Tech IPO’s have been among the most highly anticipated investments on Wall Street for a while now. Unlike previous years which were rather lackluster, 2019 is gearing up to be one of the best years for public offerings, with many major companies such as Uber, Palantir, and more gearing up for their own IPO’s later this year.
Thursday saw a number of companies go public today on their first day of trading. Overall, almost all of them saw significant increases in stock prices. Pinterest was one of the most closely watched IPO’s over the past couple of weeks and in its first day of trading shot up an impressive 25 percent in value.
The social media platform priced its IPO at $19 per share, well above the initial $15 to $17 expected by analysts. The company started the day at $23.75, up 25 percent from its original target as the public offering yielded significantly more cash than expected.
Despite the optimistic news for the company, the jump in stock price doesn’t necessarily mean great news for investors, as only a few institutional investors getting access to the stock IPO at the offering price.
This means that regular investors are already buying at prices after they’ve jumped, with their being less potential upside now after the first-day surge. Investors who eagerly bought into Lyft’s (NASDAQ: LYFT) IPO were also burned as the company’s shares took a nose dose after going public, having declined 19 percent since it’s offering price and 33 percent off from where it first opened for trading.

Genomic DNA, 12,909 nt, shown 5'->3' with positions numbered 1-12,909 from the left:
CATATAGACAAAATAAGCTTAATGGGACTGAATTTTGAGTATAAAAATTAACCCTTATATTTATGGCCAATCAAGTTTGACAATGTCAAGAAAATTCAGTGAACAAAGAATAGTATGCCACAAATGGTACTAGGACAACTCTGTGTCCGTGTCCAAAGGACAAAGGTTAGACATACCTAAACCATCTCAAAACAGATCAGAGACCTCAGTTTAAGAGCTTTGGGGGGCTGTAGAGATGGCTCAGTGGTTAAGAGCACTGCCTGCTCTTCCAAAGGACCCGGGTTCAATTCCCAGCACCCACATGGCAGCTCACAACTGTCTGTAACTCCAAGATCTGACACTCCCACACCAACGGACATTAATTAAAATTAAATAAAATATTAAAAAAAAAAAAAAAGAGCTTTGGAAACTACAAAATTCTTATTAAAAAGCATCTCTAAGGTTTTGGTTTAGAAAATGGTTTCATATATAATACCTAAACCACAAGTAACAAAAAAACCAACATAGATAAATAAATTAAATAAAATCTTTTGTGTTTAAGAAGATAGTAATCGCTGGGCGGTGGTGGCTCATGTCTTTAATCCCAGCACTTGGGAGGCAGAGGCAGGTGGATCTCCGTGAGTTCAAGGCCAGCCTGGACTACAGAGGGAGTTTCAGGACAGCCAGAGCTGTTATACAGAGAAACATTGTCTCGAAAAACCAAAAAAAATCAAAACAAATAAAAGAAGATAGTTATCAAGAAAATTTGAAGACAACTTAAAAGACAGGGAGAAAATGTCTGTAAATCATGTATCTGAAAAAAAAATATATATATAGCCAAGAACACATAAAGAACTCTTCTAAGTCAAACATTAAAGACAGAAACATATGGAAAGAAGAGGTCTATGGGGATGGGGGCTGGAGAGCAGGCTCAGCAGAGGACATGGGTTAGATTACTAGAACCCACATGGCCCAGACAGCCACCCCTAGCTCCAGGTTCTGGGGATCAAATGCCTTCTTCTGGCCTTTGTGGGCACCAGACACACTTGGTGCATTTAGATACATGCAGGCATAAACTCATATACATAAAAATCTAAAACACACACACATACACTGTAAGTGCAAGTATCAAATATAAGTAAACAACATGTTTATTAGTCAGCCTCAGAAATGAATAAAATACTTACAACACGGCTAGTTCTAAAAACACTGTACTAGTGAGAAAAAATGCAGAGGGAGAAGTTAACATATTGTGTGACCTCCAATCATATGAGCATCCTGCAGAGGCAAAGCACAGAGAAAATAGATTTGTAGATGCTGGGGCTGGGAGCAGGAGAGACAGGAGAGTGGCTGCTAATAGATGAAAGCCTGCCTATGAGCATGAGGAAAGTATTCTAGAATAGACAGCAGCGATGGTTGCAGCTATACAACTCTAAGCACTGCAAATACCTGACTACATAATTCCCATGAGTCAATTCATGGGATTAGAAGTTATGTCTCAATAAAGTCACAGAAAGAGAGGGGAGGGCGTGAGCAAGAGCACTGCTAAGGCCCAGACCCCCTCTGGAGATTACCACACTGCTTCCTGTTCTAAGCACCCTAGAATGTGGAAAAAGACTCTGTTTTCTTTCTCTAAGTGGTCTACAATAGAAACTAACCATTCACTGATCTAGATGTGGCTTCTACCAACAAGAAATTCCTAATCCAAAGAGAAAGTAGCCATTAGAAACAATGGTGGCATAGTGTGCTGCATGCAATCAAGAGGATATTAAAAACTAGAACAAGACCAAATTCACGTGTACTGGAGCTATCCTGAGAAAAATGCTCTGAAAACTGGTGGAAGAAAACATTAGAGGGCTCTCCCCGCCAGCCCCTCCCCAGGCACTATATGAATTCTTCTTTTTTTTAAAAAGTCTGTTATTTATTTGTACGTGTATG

Data has shown that today’s IPO’s, while profitable, don’t have the same upside swings seen 20 years ago. According to Barrons, IPO research from Jay Ritter went on to show that the average first-day return of 476 IPOs in 1999 was at an impressive 71 percent.
While this might be seen as a good thing, that arguably today’s investors have learned from history and aren’t as excited about investing in potentially speculative and unfounded businesses, it also underscores the fact that in today’s market climate, IPOs are no longer the sure thing they used to be.
While the social media company’s first-day performance was strong, it was surpassed by another tech IPO that snagged even more attention from the markets. Zoom (NASDAQ: ZM) also went public today, shooting up around 72 percent at the same time. While both companies are high-growth tech stocks, Pinterest has seen its net losses decline over the past years. In contrast, Zoom has actually been profitable, something not common in the tech industry as new companies typically expand aggressively at the expense of profitability.
At the same time, Pinterest has some challenges with it comes to expansion. While the company is trying to expand its user base outside of the U.S., it’s average revenue-per-user figures for those outside of the U.S. are under $1, as opposed to over $3 for domestic users. This means that international expansion won’t be nearly as lucrative, limiting the company’s potential upside.
Regardless, it’s been a great day for tech IPOs and Pinterest seems to have a more favorable future ahead in comparison to previous IPOs like Lyft, which have floundered since going public.